Inducted on November 12, 1998
Joe Walker was the New Jersey State boxing commissioner for 15 years, from 1954 through 1969. A great humanitarian, he was quoted in an article written by Jerry Izenberg in the Sunday News on March 21, 1965, as saying: “Everyone has good in them you just have to spotlight it and encourage it. Even the roughest of fighters are personable guys outside the ring, but when the leather starts flying, things are different.”
“Fighters are born, boxers are made” was another favorite saying of Walker’s, who
had the rare opportunity to hit the canvas once himself as a referee in 1948. For this, his picture made the back page of the New York Daily News.
Walker was a graduate of St. Benedict’s High School in Newark, N.J., and Fordham University in the Bronx, N.Y. After college he served in the Navy during World War II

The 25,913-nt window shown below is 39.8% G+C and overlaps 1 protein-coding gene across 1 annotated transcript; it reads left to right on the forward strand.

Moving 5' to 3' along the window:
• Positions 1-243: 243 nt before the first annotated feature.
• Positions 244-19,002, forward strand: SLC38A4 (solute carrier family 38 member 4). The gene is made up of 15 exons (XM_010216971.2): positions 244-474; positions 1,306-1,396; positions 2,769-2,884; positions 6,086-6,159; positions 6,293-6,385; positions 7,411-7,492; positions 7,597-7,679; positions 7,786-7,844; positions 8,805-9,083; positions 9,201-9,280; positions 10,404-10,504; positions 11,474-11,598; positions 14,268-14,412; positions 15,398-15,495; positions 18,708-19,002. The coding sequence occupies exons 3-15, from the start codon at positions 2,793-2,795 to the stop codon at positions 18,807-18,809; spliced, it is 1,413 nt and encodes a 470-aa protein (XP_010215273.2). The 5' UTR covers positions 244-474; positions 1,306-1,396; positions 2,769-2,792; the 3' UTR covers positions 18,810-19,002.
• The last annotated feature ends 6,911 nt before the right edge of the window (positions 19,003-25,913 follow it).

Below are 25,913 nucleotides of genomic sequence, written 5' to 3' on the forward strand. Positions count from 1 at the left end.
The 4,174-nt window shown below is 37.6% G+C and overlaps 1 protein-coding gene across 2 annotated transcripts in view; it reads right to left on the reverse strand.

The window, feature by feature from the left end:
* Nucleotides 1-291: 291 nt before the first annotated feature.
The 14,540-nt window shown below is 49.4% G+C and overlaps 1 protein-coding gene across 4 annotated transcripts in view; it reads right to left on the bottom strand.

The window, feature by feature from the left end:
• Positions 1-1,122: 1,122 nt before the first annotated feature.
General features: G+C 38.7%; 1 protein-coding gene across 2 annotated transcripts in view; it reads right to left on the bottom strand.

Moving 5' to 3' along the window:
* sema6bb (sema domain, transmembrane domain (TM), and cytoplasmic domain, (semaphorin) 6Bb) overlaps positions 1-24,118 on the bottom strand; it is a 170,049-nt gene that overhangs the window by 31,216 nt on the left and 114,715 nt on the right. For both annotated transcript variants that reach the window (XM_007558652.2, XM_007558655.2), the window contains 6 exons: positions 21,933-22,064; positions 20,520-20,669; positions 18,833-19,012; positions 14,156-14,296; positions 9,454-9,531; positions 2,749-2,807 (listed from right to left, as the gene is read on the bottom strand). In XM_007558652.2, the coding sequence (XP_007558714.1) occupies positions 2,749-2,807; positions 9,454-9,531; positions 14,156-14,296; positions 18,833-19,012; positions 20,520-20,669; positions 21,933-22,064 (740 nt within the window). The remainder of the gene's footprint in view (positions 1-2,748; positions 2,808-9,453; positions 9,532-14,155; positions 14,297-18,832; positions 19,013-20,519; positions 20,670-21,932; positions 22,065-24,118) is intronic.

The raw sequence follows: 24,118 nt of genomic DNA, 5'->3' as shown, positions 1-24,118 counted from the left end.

as a Chief Petty Officer. Upon his return from service, he was appointed superintendent of recreation for the City of Elizabeth.
He was the youngest brother of Mickey “The Toy Bulldog” Walker. A former welterweight champion who went on to become the middleweight champion of the world in 1932. It was not unusual to find him sparring with his sibling at training camp.
Joe Walker’s message was that the boxing ring is a good palce for young men to challenge themselves fairly. A place where youthful aggressions can be worked out without consequences; a test of manly courage and skill.
Walker was a member of the National Boxing Association’s Executive Committee, the Community Welfare Council of Eastern Union County, the Union County Recreation and Parks Association and the American Recreation Society.
He was an ardent golfer with a single-digit handicap. His ultimate golfing glory was realized in 1956 with a hole-in-one at the Suburban Golf Club in Union.
Joe Walker will always be remembered as a mild-mannered gentleman with a name long honored in the history of boxing.